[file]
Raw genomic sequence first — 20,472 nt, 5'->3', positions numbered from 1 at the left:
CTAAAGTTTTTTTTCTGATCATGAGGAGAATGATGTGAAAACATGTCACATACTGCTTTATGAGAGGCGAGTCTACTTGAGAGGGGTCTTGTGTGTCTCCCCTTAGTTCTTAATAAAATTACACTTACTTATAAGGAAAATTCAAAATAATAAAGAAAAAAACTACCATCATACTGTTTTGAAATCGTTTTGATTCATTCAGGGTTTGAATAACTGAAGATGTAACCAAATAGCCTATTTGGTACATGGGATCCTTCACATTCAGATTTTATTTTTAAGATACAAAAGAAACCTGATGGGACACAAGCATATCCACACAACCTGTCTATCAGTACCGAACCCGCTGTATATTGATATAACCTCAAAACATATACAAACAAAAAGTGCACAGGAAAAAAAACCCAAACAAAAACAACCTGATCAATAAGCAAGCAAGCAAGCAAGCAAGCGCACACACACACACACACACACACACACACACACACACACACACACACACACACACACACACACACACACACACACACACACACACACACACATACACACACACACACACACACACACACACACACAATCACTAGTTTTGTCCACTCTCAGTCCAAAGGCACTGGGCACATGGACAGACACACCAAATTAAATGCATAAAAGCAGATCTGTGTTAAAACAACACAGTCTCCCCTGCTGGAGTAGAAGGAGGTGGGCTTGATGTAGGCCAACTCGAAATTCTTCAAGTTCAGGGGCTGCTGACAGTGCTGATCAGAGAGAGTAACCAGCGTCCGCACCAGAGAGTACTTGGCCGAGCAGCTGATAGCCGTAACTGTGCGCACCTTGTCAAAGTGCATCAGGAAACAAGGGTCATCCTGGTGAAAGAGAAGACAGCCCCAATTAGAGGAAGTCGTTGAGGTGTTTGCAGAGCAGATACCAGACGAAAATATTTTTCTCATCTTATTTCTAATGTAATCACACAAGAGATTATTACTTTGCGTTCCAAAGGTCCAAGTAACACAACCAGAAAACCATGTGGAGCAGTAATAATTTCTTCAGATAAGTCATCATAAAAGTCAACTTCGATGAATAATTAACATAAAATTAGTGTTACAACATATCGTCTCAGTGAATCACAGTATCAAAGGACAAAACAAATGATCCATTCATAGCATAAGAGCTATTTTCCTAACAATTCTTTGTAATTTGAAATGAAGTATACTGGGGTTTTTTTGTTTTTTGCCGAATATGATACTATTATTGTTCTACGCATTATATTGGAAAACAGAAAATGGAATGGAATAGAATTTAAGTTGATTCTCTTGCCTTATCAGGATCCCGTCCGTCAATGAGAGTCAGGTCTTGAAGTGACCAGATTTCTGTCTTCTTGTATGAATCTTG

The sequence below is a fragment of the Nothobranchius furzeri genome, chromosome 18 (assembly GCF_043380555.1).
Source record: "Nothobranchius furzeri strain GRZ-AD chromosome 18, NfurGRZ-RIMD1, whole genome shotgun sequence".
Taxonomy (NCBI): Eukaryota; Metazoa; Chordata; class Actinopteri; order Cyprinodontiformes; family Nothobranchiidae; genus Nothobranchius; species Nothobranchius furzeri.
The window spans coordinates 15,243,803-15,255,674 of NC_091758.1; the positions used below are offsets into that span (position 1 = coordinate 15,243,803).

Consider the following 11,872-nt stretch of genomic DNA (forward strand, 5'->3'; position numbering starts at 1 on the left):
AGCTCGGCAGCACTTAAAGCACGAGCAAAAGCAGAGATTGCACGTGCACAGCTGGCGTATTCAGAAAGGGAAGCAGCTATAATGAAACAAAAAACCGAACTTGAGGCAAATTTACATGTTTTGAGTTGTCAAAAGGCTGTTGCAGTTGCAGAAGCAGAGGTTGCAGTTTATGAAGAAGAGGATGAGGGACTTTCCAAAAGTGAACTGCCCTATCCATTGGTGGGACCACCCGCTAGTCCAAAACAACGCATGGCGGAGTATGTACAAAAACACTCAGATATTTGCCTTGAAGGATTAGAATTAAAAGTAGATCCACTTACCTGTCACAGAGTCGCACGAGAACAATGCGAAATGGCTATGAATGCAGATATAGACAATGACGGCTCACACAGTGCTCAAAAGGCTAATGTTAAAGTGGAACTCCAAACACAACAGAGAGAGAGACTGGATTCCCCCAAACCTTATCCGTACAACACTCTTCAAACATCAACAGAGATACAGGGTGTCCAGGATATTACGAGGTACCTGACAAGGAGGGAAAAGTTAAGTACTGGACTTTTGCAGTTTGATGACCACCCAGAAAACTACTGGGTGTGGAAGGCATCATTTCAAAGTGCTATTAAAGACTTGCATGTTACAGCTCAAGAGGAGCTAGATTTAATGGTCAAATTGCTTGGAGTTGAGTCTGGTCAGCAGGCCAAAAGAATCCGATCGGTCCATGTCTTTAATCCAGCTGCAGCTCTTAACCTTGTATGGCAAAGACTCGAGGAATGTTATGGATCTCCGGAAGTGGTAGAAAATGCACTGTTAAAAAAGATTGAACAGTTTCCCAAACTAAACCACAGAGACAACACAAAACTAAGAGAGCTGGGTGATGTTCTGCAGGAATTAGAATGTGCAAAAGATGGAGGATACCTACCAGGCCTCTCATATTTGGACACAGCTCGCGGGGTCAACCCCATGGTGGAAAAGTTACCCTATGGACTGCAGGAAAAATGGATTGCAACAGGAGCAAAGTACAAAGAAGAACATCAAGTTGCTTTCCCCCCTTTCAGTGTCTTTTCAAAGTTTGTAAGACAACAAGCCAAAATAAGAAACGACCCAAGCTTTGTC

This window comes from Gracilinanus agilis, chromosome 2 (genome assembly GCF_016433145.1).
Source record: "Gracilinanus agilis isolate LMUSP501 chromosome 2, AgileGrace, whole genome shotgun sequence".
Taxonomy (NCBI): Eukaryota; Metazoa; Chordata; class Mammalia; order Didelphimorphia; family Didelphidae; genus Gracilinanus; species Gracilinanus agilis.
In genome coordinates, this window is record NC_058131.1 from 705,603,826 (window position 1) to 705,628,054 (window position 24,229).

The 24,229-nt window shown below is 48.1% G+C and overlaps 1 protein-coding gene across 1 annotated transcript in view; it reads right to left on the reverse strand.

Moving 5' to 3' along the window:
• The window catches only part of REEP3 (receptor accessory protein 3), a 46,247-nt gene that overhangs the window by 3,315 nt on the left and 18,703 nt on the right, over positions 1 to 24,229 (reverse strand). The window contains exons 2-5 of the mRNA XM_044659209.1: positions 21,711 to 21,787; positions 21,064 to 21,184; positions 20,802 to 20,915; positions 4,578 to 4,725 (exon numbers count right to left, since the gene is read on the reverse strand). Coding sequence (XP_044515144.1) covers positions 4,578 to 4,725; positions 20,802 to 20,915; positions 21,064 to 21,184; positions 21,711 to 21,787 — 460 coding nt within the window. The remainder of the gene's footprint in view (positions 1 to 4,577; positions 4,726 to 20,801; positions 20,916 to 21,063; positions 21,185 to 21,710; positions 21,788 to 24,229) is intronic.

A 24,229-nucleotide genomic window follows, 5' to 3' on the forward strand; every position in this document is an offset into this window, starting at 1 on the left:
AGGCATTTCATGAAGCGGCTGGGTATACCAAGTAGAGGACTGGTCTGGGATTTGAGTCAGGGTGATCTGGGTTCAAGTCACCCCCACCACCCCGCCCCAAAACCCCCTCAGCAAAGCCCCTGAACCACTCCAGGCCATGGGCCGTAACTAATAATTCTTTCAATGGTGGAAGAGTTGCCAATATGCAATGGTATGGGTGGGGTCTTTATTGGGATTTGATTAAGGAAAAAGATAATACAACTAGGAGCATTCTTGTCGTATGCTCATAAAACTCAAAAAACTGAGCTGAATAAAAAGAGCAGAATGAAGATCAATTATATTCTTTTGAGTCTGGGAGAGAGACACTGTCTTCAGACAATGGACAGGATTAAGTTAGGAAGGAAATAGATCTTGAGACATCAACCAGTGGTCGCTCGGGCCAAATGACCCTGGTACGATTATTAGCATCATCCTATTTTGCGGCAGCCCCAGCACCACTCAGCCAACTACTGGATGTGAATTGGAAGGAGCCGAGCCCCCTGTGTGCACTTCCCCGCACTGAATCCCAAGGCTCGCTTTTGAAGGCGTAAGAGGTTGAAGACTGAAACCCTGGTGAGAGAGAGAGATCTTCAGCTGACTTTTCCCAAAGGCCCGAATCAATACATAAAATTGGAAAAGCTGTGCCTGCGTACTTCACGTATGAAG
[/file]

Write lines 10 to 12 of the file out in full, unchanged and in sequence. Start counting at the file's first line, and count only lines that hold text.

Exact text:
Source record: "Gracilinanus agilis isolate LMUSP501 chromosome 2, AgileGrace, whole genome shotgun sequence".
Taxonomy (NCBI): Eukaryota; Metazoa; Chordata; class Mammalia; order Didelphimorphia; family Didelphidae; genus Gracilinanus; species Gracilinanus agilis.
In genome coordinates, this window is record NC_058131.1 from 705,603,826 (window position 1) to 705,628,054 (window position 24,229).